Everyone talks about the bike course as being challenge, but it is the run course that is ridiculous! It is never flat and the grades are steep! Zero shade and the red hills and asphalt trap in the heat. It is an unforgiving course and any mistake you might have made on the bike will show up fast!
I got into a rhythm and started the climb up to the Red Hills Canyon road. I saw Lionel and Sam battling it out with less than a mile to go. Wow! What a race. It was amazing to share the course with some of the best athletes in the world! It took my mind off the heaviness in my legs for a bit, wondering who was going to win. I stayed calm, didnt push too hard, but made sure I stayed on task. Oy, that felt really awful. No matter, legs can turn around and it's a long race. 2 miles in and I finally get to run downhill. Yippee! Ok I thought, “lets just turn up the speed and start making up some time.” But the speed never came, the turnover stayed slow. And I knew. No superb run today. No placing. Just 11.1 miles of survival. It was humbling to be passed by so many fast women, and motivating too. It wasn't my day, but it was pretty awesome to see other women having their day. I also had a massive headache. The lost bottle was catching up to me. I slowed at the aid stations, got water, ice, coke. I tried to stay cool, it was so HOT! I mean I live and train in Phoenix and it was hot! I got so many words of support from other athletes, I think maybe because I looked so awful and in so much pain ;) I swear I was smiling under my grimace.
Despite not having the run legs I wanted, I used every bit of legs I did have to the finish line. During the race, I kept checking in with myself, “Is this the best you can do right now, in this moment?” Every time the answer was yes, so I kept on moving forward. That's all I can ask of myself, to bring my best in each moment. Some days you have it, some days you dont. But it is always a choice in how you show up.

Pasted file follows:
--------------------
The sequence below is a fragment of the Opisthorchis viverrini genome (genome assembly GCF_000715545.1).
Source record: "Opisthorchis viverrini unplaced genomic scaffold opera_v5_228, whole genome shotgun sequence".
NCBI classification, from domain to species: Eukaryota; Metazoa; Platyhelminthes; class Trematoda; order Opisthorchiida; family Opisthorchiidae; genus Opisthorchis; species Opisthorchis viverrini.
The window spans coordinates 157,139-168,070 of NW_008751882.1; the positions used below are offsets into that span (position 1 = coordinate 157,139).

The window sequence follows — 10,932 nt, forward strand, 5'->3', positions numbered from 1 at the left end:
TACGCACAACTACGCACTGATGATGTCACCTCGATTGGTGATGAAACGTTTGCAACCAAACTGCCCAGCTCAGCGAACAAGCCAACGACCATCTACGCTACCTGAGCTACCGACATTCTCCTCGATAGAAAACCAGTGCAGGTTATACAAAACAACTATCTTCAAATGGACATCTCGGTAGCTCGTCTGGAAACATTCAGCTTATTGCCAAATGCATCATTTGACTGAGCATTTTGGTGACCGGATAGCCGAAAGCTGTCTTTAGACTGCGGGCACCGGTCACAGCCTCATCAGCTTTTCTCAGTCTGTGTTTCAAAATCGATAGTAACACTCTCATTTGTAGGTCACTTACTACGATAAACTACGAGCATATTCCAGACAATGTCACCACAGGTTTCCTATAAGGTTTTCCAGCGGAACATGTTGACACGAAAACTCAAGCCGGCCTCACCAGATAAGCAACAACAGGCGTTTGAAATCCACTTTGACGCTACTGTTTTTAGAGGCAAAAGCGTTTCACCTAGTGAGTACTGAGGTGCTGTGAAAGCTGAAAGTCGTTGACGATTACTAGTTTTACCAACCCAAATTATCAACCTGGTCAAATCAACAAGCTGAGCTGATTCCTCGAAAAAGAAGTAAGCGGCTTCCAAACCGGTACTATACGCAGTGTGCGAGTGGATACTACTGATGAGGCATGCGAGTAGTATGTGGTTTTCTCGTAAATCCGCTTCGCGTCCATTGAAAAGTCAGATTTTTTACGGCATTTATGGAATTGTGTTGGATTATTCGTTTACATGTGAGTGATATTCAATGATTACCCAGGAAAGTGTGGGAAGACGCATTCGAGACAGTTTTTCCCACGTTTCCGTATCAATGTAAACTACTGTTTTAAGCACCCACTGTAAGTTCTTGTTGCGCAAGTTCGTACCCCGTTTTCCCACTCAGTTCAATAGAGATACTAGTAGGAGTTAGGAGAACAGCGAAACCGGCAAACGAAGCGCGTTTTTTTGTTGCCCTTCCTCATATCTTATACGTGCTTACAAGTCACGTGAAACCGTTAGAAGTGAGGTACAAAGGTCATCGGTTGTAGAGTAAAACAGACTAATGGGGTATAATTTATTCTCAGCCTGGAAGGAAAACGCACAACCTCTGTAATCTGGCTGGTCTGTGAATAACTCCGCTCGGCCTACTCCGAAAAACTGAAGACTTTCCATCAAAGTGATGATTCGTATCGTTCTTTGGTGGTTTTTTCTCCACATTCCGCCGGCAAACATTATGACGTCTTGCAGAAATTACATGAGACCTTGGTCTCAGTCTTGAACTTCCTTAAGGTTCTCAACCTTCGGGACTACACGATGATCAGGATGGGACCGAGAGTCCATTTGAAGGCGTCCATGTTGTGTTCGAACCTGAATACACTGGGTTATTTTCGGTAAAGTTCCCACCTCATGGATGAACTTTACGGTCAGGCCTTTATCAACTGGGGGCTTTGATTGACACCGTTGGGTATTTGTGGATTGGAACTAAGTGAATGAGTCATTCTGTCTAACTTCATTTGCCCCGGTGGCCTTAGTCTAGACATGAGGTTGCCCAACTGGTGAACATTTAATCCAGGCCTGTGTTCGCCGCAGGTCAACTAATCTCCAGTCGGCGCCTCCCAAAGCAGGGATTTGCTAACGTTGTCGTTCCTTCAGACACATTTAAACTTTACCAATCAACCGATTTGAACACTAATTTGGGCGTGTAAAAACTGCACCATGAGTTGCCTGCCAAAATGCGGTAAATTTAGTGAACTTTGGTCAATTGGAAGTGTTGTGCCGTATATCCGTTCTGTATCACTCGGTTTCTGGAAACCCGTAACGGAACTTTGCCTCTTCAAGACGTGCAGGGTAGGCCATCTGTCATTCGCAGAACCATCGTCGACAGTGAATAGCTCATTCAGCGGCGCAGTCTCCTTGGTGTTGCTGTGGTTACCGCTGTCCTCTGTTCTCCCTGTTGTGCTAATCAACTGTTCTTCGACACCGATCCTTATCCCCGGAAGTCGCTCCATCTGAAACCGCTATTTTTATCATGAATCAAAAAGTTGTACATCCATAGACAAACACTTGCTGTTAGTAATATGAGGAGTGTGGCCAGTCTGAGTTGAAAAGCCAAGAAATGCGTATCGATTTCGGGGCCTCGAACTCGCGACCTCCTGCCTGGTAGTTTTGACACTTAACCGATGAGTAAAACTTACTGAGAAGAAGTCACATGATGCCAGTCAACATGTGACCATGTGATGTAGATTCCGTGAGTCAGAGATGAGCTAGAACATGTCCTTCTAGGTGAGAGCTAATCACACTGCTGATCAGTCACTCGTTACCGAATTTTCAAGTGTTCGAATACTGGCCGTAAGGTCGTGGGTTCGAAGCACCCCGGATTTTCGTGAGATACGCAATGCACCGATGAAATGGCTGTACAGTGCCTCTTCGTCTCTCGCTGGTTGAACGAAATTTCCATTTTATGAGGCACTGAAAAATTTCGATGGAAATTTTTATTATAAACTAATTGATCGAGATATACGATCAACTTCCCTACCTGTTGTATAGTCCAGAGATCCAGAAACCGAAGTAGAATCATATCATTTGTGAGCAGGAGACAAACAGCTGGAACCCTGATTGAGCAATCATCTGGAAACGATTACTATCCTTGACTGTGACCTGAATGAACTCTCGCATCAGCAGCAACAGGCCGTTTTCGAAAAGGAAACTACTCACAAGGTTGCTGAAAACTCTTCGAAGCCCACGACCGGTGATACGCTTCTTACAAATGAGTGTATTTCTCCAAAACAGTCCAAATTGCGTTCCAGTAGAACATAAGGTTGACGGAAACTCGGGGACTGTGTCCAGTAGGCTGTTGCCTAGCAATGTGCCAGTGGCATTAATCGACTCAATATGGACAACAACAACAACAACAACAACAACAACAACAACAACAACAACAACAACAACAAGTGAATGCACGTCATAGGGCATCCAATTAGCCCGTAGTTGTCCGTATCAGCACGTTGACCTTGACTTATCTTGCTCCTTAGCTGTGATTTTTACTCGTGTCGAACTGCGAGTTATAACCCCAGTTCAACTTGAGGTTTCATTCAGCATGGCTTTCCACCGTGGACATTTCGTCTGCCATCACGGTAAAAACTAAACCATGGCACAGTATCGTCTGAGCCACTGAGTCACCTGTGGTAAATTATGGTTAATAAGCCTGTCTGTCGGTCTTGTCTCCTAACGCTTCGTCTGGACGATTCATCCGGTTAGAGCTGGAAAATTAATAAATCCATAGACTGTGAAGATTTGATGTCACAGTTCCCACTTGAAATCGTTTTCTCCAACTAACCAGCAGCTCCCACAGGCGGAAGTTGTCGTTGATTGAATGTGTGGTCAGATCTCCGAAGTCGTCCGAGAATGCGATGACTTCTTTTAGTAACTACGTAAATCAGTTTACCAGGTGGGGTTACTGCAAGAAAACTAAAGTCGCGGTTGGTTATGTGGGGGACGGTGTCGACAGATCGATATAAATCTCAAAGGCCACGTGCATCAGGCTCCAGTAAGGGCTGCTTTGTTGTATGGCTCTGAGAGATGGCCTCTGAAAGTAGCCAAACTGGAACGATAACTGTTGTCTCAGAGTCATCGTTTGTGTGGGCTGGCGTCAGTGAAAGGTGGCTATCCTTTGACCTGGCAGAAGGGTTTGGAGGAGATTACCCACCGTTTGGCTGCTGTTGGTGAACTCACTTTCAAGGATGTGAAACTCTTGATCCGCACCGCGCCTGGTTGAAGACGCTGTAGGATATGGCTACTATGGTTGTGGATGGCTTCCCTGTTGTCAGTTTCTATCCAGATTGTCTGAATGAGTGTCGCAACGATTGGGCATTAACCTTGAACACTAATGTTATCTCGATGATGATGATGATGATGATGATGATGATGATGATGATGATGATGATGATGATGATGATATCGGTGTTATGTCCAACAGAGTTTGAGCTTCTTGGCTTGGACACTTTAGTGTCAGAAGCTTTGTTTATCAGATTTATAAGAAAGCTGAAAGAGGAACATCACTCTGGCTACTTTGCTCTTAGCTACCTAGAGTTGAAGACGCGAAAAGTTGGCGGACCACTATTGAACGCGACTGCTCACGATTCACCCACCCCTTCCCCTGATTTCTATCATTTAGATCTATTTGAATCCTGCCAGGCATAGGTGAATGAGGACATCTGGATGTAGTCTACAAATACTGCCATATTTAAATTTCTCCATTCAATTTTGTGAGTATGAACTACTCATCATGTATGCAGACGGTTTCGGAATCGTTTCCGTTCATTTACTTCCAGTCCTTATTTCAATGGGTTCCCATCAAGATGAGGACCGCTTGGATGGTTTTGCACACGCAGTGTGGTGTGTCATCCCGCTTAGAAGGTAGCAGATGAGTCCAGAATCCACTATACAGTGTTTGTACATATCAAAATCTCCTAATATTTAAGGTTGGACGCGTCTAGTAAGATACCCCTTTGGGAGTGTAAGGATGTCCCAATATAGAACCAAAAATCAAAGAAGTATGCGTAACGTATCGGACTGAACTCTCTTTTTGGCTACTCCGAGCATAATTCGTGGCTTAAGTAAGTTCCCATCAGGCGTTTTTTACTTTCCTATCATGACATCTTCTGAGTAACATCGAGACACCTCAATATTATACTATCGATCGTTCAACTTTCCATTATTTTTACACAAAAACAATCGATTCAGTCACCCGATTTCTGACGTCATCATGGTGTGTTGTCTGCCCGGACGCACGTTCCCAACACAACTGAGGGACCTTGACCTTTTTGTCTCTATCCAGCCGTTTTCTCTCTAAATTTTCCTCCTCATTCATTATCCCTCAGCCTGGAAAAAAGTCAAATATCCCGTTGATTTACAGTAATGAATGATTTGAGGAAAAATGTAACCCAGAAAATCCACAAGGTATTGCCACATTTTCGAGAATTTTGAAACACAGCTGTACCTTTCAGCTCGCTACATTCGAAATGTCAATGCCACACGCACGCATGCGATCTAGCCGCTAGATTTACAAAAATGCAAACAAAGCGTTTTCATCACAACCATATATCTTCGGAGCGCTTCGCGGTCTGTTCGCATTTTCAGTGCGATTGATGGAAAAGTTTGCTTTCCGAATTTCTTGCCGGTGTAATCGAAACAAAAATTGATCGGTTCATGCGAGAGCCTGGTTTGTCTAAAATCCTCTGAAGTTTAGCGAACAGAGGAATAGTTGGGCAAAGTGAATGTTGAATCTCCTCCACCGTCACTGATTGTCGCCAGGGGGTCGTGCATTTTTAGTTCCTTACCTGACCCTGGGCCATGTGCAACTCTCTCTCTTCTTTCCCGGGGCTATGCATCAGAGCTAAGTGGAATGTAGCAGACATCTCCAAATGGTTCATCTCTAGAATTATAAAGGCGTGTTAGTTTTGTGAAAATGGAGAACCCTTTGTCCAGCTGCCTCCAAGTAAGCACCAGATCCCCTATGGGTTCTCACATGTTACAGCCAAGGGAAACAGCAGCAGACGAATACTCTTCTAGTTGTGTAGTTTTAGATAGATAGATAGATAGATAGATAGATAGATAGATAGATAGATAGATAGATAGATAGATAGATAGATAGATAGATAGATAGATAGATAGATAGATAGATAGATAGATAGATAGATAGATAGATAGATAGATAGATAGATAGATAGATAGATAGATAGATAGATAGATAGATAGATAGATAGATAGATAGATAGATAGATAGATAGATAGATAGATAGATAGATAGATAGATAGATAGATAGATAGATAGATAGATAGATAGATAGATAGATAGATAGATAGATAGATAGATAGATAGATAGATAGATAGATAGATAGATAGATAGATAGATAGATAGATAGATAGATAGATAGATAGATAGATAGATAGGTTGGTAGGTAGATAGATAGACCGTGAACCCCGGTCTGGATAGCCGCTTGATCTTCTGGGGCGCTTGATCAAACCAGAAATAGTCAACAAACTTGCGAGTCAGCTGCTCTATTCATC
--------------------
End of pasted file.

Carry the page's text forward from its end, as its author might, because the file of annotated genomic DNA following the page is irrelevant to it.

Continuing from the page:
Nutrition: I used water and ice at every aid station, Clif blocks at mile 3, Coke after mile 3 at every aid station and SiS gel at mile 5. Minus the dehydration from the bike. I am really happy with the fuel for the run.
16th in AG
What an incredibly challenging race with such a stacked field! 3 years ago this was my 2nd 70.3 and I got 5:39 and 16th place! It was so fun to be surrounded by happy triathletes again. I missed racing, I missed the community, I missed the satisfaction of knowing I laid it all out there.
It can be hard to describe what racing means. Yes, it is a race, yes there are many races, yes you might race many times in a year. But it is so much more than a race. It is a focused time when you un-peel the physical, mental and emotional layers and see what is underneath. See if you can pull out the best in yourself for 5+ hours. When everything hurts and all you want to do is stop, can go just a little faster, suffer just a little more? You cannot replicate racing in training. You don't know what you have inside until you are pushed against that wall. What will you find? There is a point, somewhere in a race when I level up. This race it was when I let go of my expectations, my placing and time, and I sat in discomfort, in the dissatisfaction of a botched run, and pushed on. I didn't back off, I stayed at my limit for 13.1 miles. If you look closely during a race, you can see others leveling up around you. You can see the grit, the determination, the hurt, the fear and you see them push on. That changes you. There is a reason Triathlon is an all consuming sport, why people tattoo the M Dot on their bodies, you level the fuck up in life in these races. You are never the same when you finish as when you started.
IM Couer D’Alene in 8 weeks! I am both super pumped for this race, but I have a lot of work to do if I am going to throw down the way I want to. Now it's recovery time so I can physically and mentally get ready for a big training block.